Revolution in South Asia

An Internationalist Info Project

Blazing the way forward, a battle on the cultural front

Posted by n3wday on June 10, 2008

This article originally appeared in the Red Star and contains important information on the Maoists immediate steps in creating a new Nepal, revolutionary culture, and appreciation of Maoism.

Redefining the tasks of the revolutionary cultural movement

– Florentino A. Iniego, JR

At this historic moment, the Nepali people should be greatly proud of themselves rejoicing the end of monarchy and the birth of the New People’s Democratic Republic of Nepal under the leadership of the Communist Party of Nepal – Maoist. Democratic and patriotic organizations, national liberation and communist movements all over the world were in red salute hailing the Marxist-Leninist-Maoist offensive and looking forward for the establishment of a socialist state in South Asia.

The victory of the CPN-M was laid down by the mandate as expressed in a decade of people’s war, its leadership in the nineteen days Jana Andolan, its commitment to the peace process and the result of the Constituent Assembly election. Still the revolution is not yet finished, and as Comrade Kiran, Senior Party Member confirmed that “…the struggle must move ahead to the direction of socialism and communism.” (Red Star, February 16-29, 2008)

Urgently, the CPN-M under the coalition government shall carry on basic democratic reforms on the ailing economy, draft a popular and democratic constitution, proceed with the integration of the PLA and Nepali Army, implement land reform as the main substance of the democratic revolution, and put forward a national industrialization program. It shall also create an independent, peace-loving and development oriented-foreign policy while maintaining an anti-imperialist, anti-expansionist, and anti-globalization stand.

Problems and challenges on the long march to socialism will persist and probably will proliferate if not dealt and handled correctly. Why is it so? As a Marxist, we should bear in mind the primary reason that the foundation of the old economic base is still intact as a whole and the superstructure (state, army, law, and other political institutions, and their corresponding ideological forms in philosophy, arts and literature) that justifies the base does not disintegrate as well. Even though the reactionary state machinery has been defeated, it was not totally smashed. The rightist and revisionist parties do not willingly quit at this stage of history. They are still there actively consolidating their forces. With the inauguration of the Republic, they will engage in a prolonged and desperate struggle against the proletariat, along with the progressive and democratic parties in the economic, political, ideological, and cultural spheres.

Since the base is not yet qualitatively and totally transformed, the struggle within the superstructure also remains. Thus, there is an urgent need to review and redefine the tasks, programs, plans of the Party in the whole arena of the revolutionary cultural movement. In this endeavor, it is important to take into account the laments and insights of some artist, writers, and critics in the cultural front.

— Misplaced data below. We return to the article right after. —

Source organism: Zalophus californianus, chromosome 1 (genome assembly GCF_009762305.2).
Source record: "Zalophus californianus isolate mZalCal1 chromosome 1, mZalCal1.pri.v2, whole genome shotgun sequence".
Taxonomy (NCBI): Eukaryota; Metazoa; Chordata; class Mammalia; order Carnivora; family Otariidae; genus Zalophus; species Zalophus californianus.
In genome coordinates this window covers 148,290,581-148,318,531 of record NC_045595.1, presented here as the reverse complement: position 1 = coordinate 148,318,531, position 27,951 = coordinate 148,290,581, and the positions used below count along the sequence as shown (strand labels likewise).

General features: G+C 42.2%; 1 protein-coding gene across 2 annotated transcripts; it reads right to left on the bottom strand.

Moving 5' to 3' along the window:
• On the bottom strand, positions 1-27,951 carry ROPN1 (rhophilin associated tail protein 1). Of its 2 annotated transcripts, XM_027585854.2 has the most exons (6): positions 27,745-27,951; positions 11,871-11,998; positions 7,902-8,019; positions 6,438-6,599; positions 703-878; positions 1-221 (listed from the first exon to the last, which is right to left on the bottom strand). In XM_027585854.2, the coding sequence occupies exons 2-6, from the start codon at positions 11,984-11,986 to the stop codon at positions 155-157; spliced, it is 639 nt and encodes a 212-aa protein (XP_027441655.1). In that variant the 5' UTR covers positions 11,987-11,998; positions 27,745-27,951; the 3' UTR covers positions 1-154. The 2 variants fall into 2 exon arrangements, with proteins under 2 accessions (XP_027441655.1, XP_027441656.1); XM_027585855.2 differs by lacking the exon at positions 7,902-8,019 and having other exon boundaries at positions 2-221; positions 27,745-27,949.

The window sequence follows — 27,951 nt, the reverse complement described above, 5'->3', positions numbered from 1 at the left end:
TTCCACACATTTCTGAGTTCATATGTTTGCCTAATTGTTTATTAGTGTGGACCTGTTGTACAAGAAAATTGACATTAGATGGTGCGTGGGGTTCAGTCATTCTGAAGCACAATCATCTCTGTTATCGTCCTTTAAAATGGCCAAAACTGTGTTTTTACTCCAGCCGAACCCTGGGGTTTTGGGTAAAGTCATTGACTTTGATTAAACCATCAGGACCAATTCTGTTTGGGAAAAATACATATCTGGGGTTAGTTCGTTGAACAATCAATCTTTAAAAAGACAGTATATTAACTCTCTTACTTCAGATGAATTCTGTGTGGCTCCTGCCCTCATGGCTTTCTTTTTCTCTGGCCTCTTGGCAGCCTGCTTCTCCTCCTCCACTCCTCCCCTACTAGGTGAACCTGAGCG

In the past, the role of the “mainstream” literature in making the future of Nepali society had been undermined. The monarchy and dominant political parties have not given any importance to the writers, artists, and “continue to fill the pigeon holes made by the autocratic regime with their feeble party cadres” (www.kantipuronline.com, August 19, 2006). It was also observed that the (Royal) Nepal Academy was killing the creative environment by promoting nepotism and groupism. In addition, the Nepali government was giving much attention to literature to the extent that it was neglecting the arts, music and theater. (The Kathmandu Post, April 6, 2008)

Ninu Chapagain, President of Progressive Writers Association, reiterates these depressing insights of ‘mainstream’ artists and writers. He said, that the government has no “clear-cut policy” when it comes to literature. However, aside from the responsibility of the state, he also cited his reservations on some intellectuals who underestimate the importance of the progressive literature and treated them as “propaganda literature.” He pointed out that, “They think that when we write about social problems, they think it was just slogans. They considered progressive writing not as a trend or a school, they neglect it. But what really exists is the ‘poverty of thinking’ among these intellectuals.” (Interview with N. Chapagain, May 27,2008)

Given these cultural maladies and disparities, progressive writers are conscious enough to affirm their rights. In a colloquium the “Role of Writers in the Beginning of the Republic” held last 17 May 2008, writers demand that they “should be given space in the new Constitution and their representation should be ensured in the CA.” In this occasion, Ram Prasad Gyawali urged the writers to use their pen for the establishment of the republic, its stability and consolidation. (The Himalayan Times, May 18, 2008)